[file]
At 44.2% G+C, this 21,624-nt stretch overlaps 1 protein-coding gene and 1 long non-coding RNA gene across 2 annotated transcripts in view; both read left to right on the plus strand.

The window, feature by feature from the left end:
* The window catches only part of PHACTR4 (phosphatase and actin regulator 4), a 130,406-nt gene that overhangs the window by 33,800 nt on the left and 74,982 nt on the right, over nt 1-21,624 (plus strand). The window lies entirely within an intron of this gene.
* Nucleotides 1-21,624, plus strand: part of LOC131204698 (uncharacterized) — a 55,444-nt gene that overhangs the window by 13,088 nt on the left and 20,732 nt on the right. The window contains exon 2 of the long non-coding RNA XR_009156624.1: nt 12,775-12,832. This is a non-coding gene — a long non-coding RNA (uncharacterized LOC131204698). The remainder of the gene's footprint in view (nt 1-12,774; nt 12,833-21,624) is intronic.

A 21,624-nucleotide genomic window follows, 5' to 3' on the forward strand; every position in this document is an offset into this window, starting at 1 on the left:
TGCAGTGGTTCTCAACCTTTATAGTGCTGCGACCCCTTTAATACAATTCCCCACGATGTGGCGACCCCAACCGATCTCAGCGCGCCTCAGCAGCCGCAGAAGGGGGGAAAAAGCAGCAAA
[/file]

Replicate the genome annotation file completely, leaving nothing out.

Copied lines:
At 44.2% G+C, this 21,624-nt stretch overlaps 1 protein-coding gene and 1 long non-coding RNA gene across 2 annotated transcripts in view; both read left to right on the plus strand.

The window, feature by feature from the left end:
* The window catches only part of PHACTR4 (phosphatase and actin regulator 4), a 130,406-nt gene that overhangs the window by 33,800 nt on the left and 74,982 nt on the right, over nt 1-21,624 (plus strand). The window lies entirely within an intron of this gene.
* Nucleotides 1-21,624, plus strand: part of LOC131204698 (uncharacterized) — a 55,444-nt gene that overhangs the window by 13,088 nt on the left and 20,732 nt on the right. The window contains exon 2 of the long non-coding RNA XR_009156624.1: nt 12,775-12,832. This is a non-coding gene — a long non-coding RNA (uncharacterized LOC131204698). The remainder of the gene's footprint in view (nt 1-12,774; nt 12,833-21,624) is intronic.

A 21,624-nucleotide genomic window follows, 5' to 3' on the forward strand; every position in this document is an offset into this window, starting at 1 on the left:
TGCAGTGGTTCTCAACCTTTATAGTGCTGCGACCCCTTTAATACAATTCCCCACGATGTGGCGACCCCAACCGATCTCAGCGCGCCTCAGCAGCCGCAGAAGGGGGGAAAAAGCAGCAAA